My Name is Monster, is the story of a girl named ‘Monster’ by her father as a kind of affectionate joke. The name sticks and goes on to define the character she becomes.
After a mysterious illness has ravaged the world Monster is washed up on the shores of Scotland having survived a terrifying global illness which has destroyed almost everybody on earth while she was in the seed store of a science facility in the Arctic where she was working. Surviving on just what she can find she travels to find her Scottish home again but eventually settles on a remote farm a few miles from the nearest city. She believes herself to be alone until she unexpectedly finds another survivor. Much of the narrative then describes the pair’s daily survival techniques both on the farm and while foraging for supplies in the city.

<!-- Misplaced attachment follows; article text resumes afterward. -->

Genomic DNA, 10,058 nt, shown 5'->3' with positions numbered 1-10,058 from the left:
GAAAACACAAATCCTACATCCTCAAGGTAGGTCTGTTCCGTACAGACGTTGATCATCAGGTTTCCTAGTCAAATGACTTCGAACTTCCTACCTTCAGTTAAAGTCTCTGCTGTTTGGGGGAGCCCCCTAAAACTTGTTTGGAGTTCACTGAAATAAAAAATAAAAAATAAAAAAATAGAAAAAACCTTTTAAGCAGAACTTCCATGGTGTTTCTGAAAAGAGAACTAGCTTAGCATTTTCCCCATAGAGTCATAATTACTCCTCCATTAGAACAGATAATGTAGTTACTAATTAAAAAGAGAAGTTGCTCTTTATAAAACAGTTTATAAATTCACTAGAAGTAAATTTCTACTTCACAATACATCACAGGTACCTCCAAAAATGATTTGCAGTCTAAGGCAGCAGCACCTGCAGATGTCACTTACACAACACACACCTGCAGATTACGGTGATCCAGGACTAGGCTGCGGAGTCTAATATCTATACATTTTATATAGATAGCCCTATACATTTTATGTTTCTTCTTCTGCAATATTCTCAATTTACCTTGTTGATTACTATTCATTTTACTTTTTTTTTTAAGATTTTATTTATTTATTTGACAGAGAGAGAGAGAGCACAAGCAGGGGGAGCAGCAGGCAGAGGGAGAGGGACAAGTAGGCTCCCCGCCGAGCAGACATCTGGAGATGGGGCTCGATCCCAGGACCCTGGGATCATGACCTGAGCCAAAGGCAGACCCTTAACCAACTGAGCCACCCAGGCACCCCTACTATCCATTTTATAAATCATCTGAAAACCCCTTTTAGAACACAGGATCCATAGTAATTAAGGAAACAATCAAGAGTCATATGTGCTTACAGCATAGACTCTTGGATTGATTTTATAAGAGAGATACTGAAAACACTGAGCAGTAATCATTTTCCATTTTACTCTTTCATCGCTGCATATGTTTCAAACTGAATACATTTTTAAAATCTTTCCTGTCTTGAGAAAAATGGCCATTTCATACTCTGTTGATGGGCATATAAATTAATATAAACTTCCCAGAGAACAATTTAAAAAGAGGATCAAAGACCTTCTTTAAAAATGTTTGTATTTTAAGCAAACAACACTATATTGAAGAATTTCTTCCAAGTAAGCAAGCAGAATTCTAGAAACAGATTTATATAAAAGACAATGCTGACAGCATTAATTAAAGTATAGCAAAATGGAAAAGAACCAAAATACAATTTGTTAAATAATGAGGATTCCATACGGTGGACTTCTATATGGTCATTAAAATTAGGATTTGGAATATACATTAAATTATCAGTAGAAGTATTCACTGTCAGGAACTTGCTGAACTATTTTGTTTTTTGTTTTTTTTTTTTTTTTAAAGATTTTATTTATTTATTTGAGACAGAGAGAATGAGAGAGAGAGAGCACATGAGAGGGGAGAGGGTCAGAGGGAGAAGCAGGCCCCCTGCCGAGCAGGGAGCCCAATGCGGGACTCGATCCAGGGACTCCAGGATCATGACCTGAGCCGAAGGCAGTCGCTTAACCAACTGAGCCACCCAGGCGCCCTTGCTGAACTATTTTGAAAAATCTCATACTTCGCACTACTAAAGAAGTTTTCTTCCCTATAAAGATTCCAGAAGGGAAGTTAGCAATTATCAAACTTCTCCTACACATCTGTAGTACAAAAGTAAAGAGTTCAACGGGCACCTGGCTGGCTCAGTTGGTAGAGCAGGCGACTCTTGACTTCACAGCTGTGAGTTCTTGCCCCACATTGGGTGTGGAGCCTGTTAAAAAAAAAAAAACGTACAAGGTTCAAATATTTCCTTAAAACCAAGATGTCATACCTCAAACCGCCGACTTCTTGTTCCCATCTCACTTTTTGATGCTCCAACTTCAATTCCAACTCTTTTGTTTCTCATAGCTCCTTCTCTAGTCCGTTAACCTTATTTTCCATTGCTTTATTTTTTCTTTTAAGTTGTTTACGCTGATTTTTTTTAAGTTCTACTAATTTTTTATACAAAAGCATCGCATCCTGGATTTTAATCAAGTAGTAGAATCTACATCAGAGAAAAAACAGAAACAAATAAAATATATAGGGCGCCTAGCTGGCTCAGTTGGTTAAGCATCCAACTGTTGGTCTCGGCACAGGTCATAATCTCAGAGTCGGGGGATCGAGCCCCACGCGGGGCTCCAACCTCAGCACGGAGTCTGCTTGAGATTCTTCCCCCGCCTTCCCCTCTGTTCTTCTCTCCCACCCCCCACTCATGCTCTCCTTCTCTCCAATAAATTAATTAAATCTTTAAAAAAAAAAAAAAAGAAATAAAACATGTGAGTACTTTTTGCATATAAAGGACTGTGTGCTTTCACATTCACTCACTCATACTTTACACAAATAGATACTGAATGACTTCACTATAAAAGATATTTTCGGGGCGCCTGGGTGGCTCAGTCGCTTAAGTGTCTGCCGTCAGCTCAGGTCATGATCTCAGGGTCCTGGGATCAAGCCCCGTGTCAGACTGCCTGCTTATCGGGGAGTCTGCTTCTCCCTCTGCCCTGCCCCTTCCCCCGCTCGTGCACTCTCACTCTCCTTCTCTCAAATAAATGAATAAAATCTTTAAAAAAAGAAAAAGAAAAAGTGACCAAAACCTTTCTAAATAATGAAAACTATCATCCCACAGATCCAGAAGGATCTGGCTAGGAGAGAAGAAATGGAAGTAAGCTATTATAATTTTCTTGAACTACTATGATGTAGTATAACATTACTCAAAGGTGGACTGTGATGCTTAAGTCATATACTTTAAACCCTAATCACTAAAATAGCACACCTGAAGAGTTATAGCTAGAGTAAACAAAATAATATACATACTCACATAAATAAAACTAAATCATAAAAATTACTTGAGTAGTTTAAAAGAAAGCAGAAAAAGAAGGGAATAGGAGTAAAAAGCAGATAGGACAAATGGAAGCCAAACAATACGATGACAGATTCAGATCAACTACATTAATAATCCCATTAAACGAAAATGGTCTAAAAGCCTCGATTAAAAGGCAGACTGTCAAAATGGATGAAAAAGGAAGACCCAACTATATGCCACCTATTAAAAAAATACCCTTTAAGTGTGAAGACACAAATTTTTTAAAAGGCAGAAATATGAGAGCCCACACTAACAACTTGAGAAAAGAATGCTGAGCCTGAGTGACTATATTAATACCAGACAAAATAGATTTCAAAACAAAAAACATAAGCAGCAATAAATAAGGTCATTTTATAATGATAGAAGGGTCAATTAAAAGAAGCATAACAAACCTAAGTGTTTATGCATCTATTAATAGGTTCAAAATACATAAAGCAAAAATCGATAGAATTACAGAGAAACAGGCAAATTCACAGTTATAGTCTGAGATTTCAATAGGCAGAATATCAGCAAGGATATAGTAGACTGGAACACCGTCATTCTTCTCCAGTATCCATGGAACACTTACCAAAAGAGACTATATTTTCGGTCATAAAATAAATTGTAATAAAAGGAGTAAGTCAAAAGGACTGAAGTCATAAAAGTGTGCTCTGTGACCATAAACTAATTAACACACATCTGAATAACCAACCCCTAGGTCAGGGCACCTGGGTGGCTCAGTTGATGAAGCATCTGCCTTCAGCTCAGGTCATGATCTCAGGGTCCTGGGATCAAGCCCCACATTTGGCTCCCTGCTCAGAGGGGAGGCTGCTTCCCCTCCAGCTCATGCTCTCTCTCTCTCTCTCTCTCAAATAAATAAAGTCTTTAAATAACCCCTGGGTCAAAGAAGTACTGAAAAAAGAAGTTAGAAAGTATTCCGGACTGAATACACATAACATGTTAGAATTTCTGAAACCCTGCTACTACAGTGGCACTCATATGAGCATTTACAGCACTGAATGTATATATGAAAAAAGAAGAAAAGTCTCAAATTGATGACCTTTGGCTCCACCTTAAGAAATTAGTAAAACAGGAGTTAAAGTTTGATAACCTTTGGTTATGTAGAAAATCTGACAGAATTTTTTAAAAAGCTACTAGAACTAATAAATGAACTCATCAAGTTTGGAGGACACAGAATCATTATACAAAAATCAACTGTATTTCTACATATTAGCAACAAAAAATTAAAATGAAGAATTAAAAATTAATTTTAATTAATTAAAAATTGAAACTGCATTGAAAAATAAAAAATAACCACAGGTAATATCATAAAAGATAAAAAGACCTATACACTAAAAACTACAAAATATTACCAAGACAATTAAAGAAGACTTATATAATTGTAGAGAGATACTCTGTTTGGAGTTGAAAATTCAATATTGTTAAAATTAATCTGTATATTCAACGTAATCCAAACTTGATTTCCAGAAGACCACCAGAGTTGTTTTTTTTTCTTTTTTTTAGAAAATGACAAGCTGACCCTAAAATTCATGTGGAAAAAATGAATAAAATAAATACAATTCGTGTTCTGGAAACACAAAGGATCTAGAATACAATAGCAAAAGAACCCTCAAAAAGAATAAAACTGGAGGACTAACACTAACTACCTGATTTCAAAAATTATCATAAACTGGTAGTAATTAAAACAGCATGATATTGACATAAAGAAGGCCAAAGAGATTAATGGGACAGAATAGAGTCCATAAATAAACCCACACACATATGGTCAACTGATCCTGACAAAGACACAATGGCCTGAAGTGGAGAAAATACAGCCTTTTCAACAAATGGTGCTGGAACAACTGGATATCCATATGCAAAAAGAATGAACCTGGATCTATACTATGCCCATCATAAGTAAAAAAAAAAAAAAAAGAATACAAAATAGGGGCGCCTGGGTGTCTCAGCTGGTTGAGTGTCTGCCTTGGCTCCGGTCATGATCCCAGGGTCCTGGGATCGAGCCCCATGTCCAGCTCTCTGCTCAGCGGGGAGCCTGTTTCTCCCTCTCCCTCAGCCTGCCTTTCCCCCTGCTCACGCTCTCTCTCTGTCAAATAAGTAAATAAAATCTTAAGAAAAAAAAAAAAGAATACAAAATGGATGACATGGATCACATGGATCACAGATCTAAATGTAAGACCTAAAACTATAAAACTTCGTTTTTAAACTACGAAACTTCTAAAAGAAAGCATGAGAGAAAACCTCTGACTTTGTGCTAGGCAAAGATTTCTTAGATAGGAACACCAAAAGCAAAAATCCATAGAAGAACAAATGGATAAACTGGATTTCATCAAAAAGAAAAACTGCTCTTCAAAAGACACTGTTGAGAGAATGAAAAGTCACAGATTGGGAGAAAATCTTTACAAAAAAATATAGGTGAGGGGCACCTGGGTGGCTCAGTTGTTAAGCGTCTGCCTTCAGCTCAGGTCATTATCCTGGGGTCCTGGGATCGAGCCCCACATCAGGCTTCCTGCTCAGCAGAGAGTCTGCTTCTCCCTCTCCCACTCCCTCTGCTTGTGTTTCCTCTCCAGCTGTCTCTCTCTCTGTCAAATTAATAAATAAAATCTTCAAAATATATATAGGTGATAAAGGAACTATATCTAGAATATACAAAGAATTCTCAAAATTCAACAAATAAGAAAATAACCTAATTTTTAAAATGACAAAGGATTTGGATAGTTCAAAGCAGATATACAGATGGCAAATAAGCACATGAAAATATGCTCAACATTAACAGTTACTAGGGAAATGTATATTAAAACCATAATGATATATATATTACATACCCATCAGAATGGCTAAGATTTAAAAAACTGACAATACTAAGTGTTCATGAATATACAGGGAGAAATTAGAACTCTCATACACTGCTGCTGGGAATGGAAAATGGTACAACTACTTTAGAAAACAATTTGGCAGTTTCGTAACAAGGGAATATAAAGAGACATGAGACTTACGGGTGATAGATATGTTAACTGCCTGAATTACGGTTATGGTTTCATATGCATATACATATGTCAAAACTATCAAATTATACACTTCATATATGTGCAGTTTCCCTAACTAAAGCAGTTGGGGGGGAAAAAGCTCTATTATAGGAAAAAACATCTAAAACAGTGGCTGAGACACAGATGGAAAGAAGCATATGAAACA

The first half of the book is narrated by Monster herself while the second half is told from the other survivor’s point of view. Monster frequently harks back to the relationship she had with her mother which does much to explain the tension between the two women stuck in this place together. It explores the survivors’ darkest fears and their individual secret hopes for the future.
It is written almost entirely in narrative and it will come as no surprise that Katie Hale is first and foremost a poet as this, her debut novel, skilfully portrays her clever use of words. The plot however is a bit thin and leaves much unresolved but, even without a gripping storyline, it somehow manages to keep the reader hooked to the last page.
The dystopian genre is sadly currently flooded with poorly written books. Hale certainly does not fall into this category as her writing is superb but her narrative style would surely lend itself much better to a genre suited more to lyrical prose rather than yet another end-of-the-world survival story.